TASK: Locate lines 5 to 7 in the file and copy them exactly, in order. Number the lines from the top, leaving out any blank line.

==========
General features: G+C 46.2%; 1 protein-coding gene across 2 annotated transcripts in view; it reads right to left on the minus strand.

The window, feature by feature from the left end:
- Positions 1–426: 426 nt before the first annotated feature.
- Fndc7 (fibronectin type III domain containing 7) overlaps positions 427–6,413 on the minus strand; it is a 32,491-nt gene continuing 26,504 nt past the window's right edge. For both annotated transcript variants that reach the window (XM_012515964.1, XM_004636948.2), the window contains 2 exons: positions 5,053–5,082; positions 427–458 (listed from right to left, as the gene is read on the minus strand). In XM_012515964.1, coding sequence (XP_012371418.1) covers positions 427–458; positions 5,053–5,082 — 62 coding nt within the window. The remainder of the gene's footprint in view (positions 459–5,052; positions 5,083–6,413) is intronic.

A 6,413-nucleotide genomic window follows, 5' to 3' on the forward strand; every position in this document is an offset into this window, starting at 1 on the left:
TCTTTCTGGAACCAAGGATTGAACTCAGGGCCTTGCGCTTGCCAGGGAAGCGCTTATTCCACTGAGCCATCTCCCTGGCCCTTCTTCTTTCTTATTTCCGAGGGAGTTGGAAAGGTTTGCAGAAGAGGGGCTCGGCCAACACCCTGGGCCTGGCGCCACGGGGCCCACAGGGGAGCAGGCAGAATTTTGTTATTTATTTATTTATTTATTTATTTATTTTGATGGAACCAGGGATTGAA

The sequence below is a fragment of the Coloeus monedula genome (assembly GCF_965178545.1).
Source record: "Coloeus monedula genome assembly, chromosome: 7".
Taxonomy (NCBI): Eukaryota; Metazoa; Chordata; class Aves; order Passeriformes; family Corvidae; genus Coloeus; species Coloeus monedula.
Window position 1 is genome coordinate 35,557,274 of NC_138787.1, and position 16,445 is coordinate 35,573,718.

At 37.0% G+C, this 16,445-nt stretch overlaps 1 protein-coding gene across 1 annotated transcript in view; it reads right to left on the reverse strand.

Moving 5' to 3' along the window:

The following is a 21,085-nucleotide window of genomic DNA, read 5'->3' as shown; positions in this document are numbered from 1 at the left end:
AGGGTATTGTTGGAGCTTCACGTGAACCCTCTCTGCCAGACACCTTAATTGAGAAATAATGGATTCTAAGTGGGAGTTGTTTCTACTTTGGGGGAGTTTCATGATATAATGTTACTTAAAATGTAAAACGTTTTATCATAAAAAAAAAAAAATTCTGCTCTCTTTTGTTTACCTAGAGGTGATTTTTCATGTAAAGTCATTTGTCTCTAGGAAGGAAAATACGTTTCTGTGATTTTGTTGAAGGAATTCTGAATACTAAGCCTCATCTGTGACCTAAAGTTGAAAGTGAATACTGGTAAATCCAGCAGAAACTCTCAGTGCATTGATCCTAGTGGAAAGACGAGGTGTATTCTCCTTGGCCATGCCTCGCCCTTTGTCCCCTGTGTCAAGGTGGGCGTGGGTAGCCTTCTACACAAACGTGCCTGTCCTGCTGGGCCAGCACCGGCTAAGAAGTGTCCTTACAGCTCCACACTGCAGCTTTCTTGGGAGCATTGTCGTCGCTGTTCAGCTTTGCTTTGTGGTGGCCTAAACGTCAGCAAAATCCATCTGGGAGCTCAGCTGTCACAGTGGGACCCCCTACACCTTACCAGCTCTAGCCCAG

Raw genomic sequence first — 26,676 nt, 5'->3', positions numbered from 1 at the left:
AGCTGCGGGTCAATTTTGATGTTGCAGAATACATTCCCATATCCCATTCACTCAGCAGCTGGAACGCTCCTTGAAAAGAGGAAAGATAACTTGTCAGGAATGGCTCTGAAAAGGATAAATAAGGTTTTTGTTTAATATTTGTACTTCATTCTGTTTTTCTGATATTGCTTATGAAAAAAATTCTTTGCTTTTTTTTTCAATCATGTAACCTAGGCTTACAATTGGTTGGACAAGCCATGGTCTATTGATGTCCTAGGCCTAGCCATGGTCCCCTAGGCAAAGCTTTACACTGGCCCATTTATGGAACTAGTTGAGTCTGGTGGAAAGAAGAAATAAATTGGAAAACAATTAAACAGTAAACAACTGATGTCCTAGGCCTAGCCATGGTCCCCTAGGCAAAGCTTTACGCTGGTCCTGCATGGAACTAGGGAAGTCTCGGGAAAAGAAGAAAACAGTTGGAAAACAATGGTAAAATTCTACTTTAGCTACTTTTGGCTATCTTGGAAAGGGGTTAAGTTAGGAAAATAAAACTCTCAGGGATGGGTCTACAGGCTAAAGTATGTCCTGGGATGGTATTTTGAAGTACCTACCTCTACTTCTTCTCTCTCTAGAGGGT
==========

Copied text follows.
A 6,413-nucleotide genomic window follows, 5' to 3' on the forward strand; every position in this document is an offset into this window, starting at 1 on the left:
TCTTTCTGGAACCAAGGATTGAACTCAGGGCCTTGCGCTTGCCAGGGAAGCGCTTATTCCACTGAGCCATCTCCCTGGCCCTTCTTCTTTCTTATTTCCGAGGGAGTTGGAAAGGTTTGCAGAAGAGGGGCTCGGCCAACACCCTGGGCCTGGCGCCACGGGGCCCACAGGGGAGCAGGCAGAATTTTGTTATTTATTTATTTATTTATTTATTTATTTTGATGGAACCAGGGATTGAA

The sequence below is a fragment of the Coloeus monedula genome (assembly GCF_965178545.1).